Connections were established early on with some of the larger women-serving groups, including the Transition House Association of Nova Scotia with locations across the province supporting women and their children experiencing intimate partner violence and Women Centres CONNECT representing Women’s Centres across Nova Scotia that provide supports, referrals and programming that reflect the specific needs of their individual communities.
One of the first examples of inclusion and collaboration was the establishment of Mi'kmaw Children and Family Services of Nova Scotia in 1985, empowered through an agreement between Canada, Nova Scotia, and the Mi’kmaq. For the first time, policy, programs, and initiatives reflected the culture of the Mi'kmaw people.
A decade later, with government and community collaboration, the Framework for Action against Family Violence was initiated to "improve the response of the justice system to incidents of spousal/intimate partner violence." (Government Response) Community organizations were working collaboratively with the Nova Scotia Advisory Council on the Status of Women, the Department of Justice, and the Department of Community Services to increase the safety of women, while also ensuring programs and services for women struggling with the realities of intimate partner violence were more inclusive. This Framework is still in place today.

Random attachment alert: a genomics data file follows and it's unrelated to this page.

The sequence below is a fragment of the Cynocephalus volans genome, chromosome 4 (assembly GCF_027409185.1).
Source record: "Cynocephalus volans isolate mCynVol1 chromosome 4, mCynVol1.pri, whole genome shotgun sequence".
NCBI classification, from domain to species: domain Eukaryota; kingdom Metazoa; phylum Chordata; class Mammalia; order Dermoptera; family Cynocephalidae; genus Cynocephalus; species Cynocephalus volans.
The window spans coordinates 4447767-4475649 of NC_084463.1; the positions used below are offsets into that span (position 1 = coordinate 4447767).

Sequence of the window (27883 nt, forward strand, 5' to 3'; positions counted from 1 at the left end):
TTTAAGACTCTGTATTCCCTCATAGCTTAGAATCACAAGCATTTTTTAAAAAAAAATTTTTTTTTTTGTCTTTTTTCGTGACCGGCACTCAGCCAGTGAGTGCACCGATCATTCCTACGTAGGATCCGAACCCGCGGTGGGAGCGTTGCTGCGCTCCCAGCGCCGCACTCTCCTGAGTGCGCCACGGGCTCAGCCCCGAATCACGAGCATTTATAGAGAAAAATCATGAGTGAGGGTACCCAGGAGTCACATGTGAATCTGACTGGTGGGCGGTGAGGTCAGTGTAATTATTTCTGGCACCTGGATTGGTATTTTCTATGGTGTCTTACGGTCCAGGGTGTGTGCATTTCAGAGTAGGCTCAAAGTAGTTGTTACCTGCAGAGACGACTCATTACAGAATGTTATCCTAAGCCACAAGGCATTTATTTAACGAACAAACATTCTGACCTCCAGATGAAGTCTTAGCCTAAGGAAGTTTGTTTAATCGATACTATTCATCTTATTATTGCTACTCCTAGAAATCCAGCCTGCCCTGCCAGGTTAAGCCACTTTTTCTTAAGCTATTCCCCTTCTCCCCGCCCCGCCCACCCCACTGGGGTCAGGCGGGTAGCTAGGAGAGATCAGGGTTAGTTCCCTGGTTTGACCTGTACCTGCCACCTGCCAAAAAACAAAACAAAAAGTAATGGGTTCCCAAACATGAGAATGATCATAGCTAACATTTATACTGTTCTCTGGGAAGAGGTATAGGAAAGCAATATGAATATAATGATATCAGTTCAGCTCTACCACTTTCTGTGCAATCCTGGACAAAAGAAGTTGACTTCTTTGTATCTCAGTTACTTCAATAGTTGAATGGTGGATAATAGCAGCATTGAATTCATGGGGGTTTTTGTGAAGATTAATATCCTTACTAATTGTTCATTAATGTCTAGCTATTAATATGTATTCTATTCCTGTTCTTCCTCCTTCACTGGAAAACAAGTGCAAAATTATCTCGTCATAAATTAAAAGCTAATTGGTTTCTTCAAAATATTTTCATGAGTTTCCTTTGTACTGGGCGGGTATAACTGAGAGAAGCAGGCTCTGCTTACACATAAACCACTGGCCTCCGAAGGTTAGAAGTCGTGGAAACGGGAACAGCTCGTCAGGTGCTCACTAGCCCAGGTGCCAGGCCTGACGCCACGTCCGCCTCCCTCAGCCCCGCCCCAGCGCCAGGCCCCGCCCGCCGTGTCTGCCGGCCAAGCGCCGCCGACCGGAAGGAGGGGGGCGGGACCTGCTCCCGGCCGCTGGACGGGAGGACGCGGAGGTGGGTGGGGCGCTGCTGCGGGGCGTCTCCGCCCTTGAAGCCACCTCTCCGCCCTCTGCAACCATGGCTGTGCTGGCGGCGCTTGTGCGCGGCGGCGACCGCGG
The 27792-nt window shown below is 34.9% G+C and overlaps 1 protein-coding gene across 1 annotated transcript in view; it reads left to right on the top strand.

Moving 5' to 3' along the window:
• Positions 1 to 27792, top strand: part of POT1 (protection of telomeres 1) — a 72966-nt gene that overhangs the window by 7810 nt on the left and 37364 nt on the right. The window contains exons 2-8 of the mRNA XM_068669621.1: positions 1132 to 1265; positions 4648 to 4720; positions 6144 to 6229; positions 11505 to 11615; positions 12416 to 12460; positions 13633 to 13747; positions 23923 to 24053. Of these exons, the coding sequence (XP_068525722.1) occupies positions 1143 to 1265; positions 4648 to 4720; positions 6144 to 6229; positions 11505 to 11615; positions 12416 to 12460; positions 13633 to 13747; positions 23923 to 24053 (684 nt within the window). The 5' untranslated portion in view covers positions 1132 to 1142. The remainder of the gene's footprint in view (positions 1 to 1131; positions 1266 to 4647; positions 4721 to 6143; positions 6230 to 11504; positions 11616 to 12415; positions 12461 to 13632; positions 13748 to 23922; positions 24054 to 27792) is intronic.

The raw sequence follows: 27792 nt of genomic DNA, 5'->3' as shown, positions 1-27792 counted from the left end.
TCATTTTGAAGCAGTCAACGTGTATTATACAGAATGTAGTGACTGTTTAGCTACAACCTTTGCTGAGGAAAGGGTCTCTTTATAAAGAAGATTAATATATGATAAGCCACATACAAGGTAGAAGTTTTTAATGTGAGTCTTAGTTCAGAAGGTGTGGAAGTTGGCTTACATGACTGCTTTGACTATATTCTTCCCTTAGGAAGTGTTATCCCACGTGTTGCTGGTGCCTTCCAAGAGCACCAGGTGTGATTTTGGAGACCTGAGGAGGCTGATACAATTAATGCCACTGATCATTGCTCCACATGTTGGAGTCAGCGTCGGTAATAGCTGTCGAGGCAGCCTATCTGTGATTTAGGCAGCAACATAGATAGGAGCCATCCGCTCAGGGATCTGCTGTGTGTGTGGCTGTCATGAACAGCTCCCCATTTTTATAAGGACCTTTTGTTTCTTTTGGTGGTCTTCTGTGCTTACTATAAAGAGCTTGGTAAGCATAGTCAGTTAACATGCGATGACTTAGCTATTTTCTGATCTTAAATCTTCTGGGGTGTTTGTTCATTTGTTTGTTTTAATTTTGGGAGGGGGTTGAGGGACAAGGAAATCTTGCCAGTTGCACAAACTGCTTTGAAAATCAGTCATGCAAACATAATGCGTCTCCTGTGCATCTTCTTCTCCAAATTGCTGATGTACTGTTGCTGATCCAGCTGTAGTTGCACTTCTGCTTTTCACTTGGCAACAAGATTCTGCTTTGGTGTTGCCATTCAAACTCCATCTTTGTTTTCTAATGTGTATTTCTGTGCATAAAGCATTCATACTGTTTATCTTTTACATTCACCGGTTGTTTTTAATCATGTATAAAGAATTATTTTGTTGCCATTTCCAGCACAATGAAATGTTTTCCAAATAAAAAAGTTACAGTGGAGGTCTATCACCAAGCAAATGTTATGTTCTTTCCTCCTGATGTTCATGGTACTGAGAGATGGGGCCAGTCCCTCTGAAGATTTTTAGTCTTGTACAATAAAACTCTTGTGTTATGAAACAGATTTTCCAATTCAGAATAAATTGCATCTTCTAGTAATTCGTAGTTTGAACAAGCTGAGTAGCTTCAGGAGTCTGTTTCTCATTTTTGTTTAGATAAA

In 2003, the Domestic Violence Intervention Act was declared, but not before significant advocacy by Transition House Association of Nova Scotia to ensure the bill reflected the reality of women's lives. For the first time, community groups were invited to be part of the development of the regulations for an act, and specific training was created and delivered to community partners. Throughout this work, collaborative bonds were forming between community organizations and government leaders and their staff.
Today, the province’s Sexual Violence Strategy has completed its first phase. The Provincial Committee – Training and the Provincial Committee on Training were comprised of youth, government and community organizations, and representatives from a variety of diverse communities. Their collaborative work produced award winning public service announcements on sexual assault and consent, as well as a comprehensive sexual violence online training resource. This is some of the most collaborative and inclusive work done in Nova Scotia to date.
This Community Album reflects over forty years of Nova Scotia women’s advocacy in responding to end gender-based violence. The office of the Nova Scotia Advisory Council on the Status of Women continues to bring issues and concerns of women in Nova Scotia to the attention of the Minister Responsible for the Advisory Council on the Status of Women Act and advise the provincial government on these issues and concerns. Through promoting women’s economic security, supporting women in leadership, addressing options for women and girls to live free from violence, and improving the health and well-being of women and families, the Nova Scotia Advisory Council on the Status of Women continues to work to address the inequities that prevent women and girlswebsite.